CANDELARIA, Texas—In a reversal of stereotypes along one rugged stretch of the Rio Grande, it is US citizens who are breaking border laws. It is, of course, illegal to enter the US without passing through an official border crossing. Along one stretch of the Rio Grande, the artery that marks the US border with Mexico, US citizens are doing just that because of a shortage of basic services in rural Texas, such as health care.
Informal, unregulated crossings have been a fixture of life for generations in rural communities on the river. It is a scene that’s been replayed over the generations. Today, however, with the unrelenting focus on border security, this kind of unfettered back and forth by US citizens is rare.
US Border Patrol Agent Agent Leo Gonzales speaks with two migrants, a father and his five-year-old daughter, who said they had just crossed the Rio Grande from Mexico after an overland trip from Honduras. (photo: Lorne Matalon)
LA GRULLA, Texas–Since the terrorist attacks of Sept 11 2001, the United States has spent over 100 billion dollars on border security technology—cameras, drones, aerostats (“blimps”) airborne patrols, fencing and walls. But in the U.S. Border Patrol’s most active sector in terms of arrests, the Rio Grande Valley of South Texas, horses and the agents riding them are patrolling terrain that technology alone can’t alone control. As politicians debate an expanded and expensive border wall, this kind of “old school” border security comes at a relatively miniscule cost to taxpayers.
Using horses to secure the border is not new. It began in 1924, the year what became the modern-day Border Patrol was founded. Today what is changing is where the horses now come from and how critical they’ve become in what statistics show is currently the Border Patrol’s most active zone. Supervisory Agent Manuel Torresmutt leads the horse unit.
“Going into such rough terrain in the dark hours, the horse will take care of the rider,” said Supervisory Agent Manuel Torresmutt, leader of the horse unit.
He and a handful of agents were patrolling a sliver of the Rio Grande one hour west of McAllen, Texas and Reynosa, Mexico. The horses are mustangs captured on federal lands in the west.
The BJ Bishop Wetland in Presidio, Texas, lies between a water treatment plant and the Rio Grande. The man-made wetland is filled with treated waste water from the plant. Construction is funded by Congress. A bipartisan bill before Congress proposes to extend funding for wetland construction. (Lorne Matalon)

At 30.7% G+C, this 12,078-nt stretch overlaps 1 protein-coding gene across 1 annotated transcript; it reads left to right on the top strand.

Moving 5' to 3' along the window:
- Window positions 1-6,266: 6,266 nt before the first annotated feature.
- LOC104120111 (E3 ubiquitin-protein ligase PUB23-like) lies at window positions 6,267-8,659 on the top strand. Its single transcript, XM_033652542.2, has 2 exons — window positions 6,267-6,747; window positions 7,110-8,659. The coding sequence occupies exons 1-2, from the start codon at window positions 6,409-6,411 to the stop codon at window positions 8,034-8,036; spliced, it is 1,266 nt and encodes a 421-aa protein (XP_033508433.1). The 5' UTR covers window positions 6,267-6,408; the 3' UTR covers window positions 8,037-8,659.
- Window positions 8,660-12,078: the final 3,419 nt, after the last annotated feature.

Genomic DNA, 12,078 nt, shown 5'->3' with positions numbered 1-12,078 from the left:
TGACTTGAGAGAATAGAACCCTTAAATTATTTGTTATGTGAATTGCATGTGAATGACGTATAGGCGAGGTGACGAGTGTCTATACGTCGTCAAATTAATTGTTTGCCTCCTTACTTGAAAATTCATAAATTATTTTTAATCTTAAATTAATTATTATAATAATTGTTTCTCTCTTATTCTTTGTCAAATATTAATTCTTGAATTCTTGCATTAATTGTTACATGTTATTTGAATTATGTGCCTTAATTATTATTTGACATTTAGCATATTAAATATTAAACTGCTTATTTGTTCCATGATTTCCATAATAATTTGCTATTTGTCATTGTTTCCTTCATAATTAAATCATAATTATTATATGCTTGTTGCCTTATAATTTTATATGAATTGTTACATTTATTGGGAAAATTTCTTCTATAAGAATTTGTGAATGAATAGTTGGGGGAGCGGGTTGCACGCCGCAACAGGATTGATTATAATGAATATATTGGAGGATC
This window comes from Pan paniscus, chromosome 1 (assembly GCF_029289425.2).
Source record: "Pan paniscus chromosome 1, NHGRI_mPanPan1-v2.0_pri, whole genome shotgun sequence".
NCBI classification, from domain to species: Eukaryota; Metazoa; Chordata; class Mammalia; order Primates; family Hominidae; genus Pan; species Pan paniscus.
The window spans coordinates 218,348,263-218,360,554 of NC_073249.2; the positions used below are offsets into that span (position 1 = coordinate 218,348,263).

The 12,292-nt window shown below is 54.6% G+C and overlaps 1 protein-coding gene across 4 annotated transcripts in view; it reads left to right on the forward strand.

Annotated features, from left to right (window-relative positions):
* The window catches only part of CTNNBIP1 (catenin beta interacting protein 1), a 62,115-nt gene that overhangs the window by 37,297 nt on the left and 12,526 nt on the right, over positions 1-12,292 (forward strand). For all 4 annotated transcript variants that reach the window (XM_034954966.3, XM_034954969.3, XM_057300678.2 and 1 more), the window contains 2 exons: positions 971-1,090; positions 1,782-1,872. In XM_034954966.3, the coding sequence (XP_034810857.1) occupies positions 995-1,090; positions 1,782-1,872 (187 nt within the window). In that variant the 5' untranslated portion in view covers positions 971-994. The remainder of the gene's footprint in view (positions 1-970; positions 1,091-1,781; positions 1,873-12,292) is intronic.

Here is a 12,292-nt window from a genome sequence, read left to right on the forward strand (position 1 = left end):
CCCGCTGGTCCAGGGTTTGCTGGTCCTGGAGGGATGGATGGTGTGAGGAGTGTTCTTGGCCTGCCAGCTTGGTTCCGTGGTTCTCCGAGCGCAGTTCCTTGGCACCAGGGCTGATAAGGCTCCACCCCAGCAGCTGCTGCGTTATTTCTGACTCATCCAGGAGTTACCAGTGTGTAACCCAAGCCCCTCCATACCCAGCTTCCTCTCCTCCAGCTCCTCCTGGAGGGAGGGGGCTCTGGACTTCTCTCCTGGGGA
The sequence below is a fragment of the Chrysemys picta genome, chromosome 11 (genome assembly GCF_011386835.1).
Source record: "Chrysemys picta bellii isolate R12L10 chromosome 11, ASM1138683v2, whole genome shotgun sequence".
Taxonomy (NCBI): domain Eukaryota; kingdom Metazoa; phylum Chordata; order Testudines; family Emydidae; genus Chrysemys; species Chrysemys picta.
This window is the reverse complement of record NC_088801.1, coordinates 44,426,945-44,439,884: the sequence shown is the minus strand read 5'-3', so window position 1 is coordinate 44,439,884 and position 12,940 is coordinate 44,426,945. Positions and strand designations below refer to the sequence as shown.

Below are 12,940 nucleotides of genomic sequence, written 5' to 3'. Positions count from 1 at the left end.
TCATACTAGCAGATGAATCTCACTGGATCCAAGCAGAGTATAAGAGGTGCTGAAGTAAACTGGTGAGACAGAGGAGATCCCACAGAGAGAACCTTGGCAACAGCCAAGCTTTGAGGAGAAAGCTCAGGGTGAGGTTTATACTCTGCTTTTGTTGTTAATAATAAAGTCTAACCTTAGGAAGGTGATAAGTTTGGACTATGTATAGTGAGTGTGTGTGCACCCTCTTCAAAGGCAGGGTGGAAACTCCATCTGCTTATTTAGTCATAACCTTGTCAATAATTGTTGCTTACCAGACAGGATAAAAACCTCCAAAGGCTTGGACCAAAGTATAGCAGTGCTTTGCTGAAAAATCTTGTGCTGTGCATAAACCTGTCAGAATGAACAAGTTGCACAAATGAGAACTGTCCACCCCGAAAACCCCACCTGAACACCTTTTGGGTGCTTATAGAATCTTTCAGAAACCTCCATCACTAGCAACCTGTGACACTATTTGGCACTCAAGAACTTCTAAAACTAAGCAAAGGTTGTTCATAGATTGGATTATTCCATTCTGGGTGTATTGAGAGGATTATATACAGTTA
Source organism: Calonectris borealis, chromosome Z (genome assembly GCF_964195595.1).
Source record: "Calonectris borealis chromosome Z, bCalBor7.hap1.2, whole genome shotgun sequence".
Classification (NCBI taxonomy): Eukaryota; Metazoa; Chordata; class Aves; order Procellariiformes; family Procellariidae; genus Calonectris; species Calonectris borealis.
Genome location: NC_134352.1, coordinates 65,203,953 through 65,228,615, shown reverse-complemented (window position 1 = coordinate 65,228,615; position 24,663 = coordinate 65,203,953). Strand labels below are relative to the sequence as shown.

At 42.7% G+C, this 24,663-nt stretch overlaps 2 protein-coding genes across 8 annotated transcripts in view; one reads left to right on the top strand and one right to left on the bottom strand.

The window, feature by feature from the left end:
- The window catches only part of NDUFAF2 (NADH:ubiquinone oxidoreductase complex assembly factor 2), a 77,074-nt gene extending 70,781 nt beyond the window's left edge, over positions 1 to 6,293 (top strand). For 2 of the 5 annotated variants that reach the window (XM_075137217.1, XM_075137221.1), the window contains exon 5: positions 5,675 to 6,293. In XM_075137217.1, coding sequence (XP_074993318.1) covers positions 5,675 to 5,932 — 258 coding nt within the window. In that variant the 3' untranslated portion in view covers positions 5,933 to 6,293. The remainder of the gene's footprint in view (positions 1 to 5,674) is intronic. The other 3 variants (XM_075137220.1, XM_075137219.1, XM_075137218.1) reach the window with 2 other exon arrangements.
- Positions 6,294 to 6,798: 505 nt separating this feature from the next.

PRESIDIO, Texas — A man-made wetland is now under construction on the Rio Grande, the first on the Texas-Mexico border.
Terry Bishop stands beside the wetland named for his father, BJ Bishop. The younger Bishop plans to replicate this man-made wetland on a nearby ancient floodplain where the Rio Grande joins the Rio Conchos at Ojinaga, Chihuahua. (Lorne Matalon)
And this new wetland will be the first on the Rio Grande to use treated wastewater to restore habitat. This comes as Congress is considering a bipartisan bill to extend funding for the construction of wetlands.
The Rio Grande has lost huge swaths of bird and wildlife habitat because water has been diverted for farming and human consumption and the population of the Southwest has grown exponentially.
The new man-made wetland leverages geography and a blend of private and federal funding.
Under a longstanding treaty, the Colorado River irrigates 3 million acres of farmland and supplies water to 30 million people in the United States and Mexico. Between population growth and a decade long drought, the Colorado is under such stress that Western states – desperate to maintain water supplies – want to purify agricultural runoff currently diverted into Mexico. But as The World’s Lorne Matalon reports, Mexico covets that water, because it has given birth to a productive wetland.
Columns of moist air hover above still water in the Cienega de Santa Clara, mirroring the desert sky. The wetland is an oasis in dry northern Mexico, a haven for birds and fish, some endangered.
“The Cienega is the most important wetland in the Colorado River delta.”
Juarez Mayor Jose Reyes Ferriz; “I’m not thinking about the threats. I think about what needs to be done in my city and I do it.”
Juarez, Mexico, a stone’s throw from El Paso, Texas represents an important business center for the United States, supplying dozens of U.S. companies with auto parts, electronics and other manufactured goods. But the city is under siege, a fact acknowledged by the Obama Administration, which is crafting contingency plans to send the National Guard to the border if conditions deteriorate further.
Homeland Security’s Operations Director told Congress last week that National Guard troops will be sent to the border only as a “last resort” to combat threats from Mexico’s drug cartels. The cartels have publicly targeted politicians and police from the federal to the local level.
Take Juárez Mayor Jose Reyes Ferriz. He now travels in an armed convoy whenever he leaves City Hall.